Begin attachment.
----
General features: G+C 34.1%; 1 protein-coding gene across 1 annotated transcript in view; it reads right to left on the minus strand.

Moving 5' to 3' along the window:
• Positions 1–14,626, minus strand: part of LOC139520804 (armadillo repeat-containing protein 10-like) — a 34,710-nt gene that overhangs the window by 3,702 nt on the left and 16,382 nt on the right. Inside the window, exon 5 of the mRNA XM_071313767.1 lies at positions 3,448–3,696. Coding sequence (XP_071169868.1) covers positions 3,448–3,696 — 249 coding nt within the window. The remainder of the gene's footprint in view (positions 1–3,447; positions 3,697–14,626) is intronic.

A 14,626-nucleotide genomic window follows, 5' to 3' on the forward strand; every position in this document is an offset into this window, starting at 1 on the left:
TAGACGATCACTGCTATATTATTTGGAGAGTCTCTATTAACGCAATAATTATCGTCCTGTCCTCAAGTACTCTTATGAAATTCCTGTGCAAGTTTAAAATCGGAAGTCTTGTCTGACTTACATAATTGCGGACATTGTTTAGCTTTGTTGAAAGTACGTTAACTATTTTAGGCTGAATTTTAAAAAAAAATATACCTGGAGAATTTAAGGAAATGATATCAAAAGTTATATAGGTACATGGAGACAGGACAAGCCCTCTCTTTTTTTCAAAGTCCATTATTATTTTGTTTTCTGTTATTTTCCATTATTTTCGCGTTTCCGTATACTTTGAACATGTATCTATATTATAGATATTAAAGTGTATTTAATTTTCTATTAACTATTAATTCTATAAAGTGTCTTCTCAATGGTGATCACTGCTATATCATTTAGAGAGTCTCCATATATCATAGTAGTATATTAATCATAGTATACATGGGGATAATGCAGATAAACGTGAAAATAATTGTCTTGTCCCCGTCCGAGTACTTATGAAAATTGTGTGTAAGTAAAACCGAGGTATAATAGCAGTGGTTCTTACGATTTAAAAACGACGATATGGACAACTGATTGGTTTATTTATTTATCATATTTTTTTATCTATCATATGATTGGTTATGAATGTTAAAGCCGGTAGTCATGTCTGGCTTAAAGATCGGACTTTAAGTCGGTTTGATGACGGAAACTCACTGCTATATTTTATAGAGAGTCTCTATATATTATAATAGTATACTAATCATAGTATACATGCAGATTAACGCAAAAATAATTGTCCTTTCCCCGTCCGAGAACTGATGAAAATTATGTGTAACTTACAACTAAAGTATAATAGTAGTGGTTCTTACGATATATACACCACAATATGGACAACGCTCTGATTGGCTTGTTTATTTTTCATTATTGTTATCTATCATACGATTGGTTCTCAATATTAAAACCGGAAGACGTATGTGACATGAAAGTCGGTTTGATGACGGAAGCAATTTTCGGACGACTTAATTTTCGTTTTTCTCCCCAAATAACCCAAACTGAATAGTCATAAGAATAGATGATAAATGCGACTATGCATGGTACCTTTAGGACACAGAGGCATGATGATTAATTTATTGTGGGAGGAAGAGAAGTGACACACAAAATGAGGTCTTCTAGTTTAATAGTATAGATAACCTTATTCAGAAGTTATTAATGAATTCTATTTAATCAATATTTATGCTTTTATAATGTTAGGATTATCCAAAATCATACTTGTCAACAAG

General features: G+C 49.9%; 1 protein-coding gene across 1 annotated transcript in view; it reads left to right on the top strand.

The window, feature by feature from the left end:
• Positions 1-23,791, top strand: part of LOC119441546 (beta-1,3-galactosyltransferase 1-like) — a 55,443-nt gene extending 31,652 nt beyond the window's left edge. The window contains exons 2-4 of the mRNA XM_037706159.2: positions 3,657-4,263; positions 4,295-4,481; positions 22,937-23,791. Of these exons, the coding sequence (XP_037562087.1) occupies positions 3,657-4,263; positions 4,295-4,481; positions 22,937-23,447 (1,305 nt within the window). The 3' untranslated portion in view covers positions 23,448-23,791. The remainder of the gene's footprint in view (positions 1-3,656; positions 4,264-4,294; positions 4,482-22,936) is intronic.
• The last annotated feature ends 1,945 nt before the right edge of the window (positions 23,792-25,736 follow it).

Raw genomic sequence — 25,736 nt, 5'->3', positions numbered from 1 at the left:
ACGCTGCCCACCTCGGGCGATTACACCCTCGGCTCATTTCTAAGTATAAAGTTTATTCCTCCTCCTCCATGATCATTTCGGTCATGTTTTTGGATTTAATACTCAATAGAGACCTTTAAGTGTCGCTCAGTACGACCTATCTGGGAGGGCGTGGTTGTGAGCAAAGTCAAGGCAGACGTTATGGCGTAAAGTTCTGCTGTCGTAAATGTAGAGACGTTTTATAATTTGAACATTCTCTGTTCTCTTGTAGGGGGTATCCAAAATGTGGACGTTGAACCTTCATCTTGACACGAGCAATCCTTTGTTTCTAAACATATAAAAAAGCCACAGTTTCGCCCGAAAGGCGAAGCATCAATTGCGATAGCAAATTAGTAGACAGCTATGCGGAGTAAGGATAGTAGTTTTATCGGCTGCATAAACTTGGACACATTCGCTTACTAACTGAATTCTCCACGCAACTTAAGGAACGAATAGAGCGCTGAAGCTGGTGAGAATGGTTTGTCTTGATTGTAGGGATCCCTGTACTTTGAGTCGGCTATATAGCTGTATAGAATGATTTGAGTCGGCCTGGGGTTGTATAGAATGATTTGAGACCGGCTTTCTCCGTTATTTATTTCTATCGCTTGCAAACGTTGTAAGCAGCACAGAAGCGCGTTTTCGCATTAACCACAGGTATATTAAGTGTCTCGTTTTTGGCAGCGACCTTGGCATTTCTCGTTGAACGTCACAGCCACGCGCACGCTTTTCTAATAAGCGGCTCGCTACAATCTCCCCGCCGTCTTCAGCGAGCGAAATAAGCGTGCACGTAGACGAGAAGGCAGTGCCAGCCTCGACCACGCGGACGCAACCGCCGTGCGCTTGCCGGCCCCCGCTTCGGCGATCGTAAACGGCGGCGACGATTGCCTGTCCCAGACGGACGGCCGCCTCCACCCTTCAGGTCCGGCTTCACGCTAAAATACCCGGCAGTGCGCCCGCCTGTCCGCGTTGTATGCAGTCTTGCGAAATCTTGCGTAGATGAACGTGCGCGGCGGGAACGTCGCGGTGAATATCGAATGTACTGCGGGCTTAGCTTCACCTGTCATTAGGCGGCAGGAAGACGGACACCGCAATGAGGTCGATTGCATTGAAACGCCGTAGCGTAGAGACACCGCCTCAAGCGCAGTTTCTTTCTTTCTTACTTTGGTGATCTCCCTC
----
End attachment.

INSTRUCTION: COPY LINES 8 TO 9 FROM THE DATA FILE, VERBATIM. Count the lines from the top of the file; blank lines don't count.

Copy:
• Positions 1-23,791, top strand: part of LOC119441546 (beta-1,3-galactosyltransferase 1-like) — a 55,443-nt gene extending 31,652 nt beyond the window's left edge. The window contains exons 2-4 of the mRNA XM_037706159.2: positions 3,657-4,263; positions 4,295-4,481; positions 22,937-23,791. Of these exons, the coding sequence (XP_037562087.1) occupies positions 3,657-4,263; positions 4,295-4,481; positions 22,937-23,447 (1,305 nt within the window). The 3' untranslated portion in view covers positions 23,448-23,791. The remainder of the gene's footprint in view (positions 1-3,656; positions 4,264-4,294; positions 4,482-22,936) is intronic.
• The last annotated feature ends 1,945 nt before the right edge of the window (positions 23,792-25,736 follow it).